The “Big is Bad” Fallacy

Big Ender Business

The “big is bad” fallacy is everpresent. It’s shockingly common even among entrepreneurs and startup employees. I’ve heard founders say they expect their values to degrade once they get to a large size. However, when looked at closely, “big is bad” is only generally true when government props up the big. For those in the private sector, it’s a choice.

In the 00’s, the media relentlessly attacked Walmart as the quintessential big, evil corporation, putting small local companies out of business. Media and shows would satire how big, evil corporations like Walmart acted behind the scenes.

The only way things work at scale is by having the right culture. In The Geek Way, Andrew McAfee proposes the framework of ownership, science, openness, and speed. It’s clear Walmart, at least under Sam Walton, had these traits in spades.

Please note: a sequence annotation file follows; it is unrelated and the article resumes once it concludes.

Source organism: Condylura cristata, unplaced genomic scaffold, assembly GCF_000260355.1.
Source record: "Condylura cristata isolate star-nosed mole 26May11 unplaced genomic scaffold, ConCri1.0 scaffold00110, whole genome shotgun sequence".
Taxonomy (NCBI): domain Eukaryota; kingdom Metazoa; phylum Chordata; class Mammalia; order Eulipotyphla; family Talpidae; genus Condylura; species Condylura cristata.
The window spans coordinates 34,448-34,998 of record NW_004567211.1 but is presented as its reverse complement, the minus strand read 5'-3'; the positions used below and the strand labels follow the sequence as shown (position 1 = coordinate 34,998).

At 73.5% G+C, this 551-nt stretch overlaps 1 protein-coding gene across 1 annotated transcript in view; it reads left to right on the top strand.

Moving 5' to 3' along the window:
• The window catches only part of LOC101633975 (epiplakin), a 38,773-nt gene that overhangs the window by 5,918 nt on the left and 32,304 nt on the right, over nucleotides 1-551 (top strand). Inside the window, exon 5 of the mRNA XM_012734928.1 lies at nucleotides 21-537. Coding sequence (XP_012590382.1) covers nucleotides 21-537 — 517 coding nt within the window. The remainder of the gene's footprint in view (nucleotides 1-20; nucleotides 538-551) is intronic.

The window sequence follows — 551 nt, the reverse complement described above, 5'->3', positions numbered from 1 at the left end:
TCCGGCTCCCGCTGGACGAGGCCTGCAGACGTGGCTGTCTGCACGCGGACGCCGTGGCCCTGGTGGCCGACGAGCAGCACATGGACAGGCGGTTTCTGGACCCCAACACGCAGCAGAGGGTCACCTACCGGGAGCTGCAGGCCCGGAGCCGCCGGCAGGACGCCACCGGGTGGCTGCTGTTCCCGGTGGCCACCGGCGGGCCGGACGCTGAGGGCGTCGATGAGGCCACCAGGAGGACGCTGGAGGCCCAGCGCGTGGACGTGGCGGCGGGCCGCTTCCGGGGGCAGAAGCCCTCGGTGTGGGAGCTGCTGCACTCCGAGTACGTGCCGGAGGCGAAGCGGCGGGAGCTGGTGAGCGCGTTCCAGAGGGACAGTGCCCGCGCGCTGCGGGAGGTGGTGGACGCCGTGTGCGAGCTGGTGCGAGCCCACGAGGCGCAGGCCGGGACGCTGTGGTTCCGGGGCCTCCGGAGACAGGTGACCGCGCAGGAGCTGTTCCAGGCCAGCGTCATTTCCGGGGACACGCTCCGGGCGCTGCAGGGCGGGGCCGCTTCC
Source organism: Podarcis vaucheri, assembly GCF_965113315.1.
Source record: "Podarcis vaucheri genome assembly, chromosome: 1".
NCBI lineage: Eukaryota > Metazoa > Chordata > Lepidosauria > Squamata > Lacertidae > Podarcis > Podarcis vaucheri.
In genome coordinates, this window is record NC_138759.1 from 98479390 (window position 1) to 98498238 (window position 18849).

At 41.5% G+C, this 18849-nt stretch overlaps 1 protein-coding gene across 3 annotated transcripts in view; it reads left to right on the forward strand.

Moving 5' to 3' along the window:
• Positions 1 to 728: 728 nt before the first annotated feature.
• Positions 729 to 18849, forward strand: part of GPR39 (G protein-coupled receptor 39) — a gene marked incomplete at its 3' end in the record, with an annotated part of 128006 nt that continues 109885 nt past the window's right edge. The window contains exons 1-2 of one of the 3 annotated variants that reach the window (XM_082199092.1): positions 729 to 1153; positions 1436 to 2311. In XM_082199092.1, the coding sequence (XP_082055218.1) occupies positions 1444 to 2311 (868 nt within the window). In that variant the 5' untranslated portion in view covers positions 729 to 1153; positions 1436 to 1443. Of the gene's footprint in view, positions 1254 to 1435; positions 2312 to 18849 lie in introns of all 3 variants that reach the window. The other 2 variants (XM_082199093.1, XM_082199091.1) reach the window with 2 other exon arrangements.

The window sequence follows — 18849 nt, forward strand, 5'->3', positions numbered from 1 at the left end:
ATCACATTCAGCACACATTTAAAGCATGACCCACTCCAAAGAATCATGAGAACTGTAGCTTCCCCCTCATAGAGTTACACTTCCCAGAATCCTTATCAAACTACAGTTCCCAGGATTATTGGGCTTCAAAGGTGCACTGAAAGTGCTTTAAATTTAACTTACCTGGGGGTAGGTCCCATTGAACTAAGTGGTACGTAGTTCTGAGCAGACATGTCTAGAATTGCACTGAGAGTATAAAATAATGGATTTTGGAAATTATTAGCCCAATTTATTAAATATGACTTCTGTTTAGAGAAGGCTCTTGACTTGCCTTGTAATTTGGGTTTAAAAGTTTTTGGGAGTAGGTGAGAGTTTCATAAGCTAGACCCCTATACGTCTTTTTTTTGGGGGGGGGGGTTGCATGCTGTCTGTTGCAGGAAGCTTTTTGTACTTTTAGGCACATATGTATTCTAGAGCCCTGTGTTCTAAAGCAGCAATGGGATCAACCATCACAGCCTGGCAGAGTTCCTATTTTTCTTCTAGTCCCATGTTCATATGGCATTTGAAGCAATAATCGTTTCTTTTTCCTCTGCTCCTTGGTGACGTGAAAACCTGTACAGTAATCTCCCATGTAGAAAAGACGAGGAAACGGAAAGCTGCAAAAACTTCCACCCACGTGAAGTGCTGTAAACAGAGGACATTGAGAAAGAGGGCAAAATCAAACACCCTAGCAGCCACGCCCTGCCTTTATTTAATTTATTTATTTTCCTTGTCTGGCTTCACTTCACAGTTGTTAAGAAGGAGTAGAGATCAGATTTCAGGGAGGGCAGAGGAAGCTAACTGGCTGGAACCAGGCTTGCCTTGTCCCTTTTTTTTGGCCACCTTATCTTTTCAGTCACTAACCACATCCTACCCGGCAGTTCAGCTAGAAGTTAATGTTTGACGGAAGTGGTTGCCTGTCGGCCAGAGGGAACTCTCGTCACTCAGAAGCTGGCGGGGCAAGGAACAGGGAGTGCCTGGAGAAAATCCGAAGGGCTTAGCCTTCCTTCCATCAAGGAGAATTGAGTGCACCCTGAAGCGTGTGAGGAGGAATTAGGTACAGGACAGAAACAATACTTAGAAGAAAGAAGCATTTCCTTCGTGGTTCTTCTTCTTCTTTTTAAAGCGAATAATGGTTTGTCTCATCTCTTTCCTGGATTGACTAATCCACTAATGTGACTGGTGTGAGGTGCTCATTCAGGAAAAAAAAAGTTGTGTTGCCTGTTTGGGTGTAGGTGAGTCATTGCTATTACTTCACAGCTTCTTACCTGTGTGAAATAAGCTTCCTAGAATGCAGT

In Sam Walton’s memoir, Made in America, he emphasized being a servant leader and encouraged his team to have a stake in the company. Managers owned pieces of their stores, so they were as concerned as Sam when the books didn’t match. 

Due to aligning incentives of their employees with policies like profit sharing, Walmart’s shrinkage (i.e., lost or stolen inventory) was half the industry average. Walmart directly rewarded employees for reducing shrinkage.

Sam challenged the team. In 1984, Sam told company associates he would “do a hula on Wall Street” if Walmart achieved a record 8 percent pretax profit that year. Sam wore a hula skirt and did a hula dance on Wall Street when they achieved it.

Sam Walton dancing the hula on Wall Street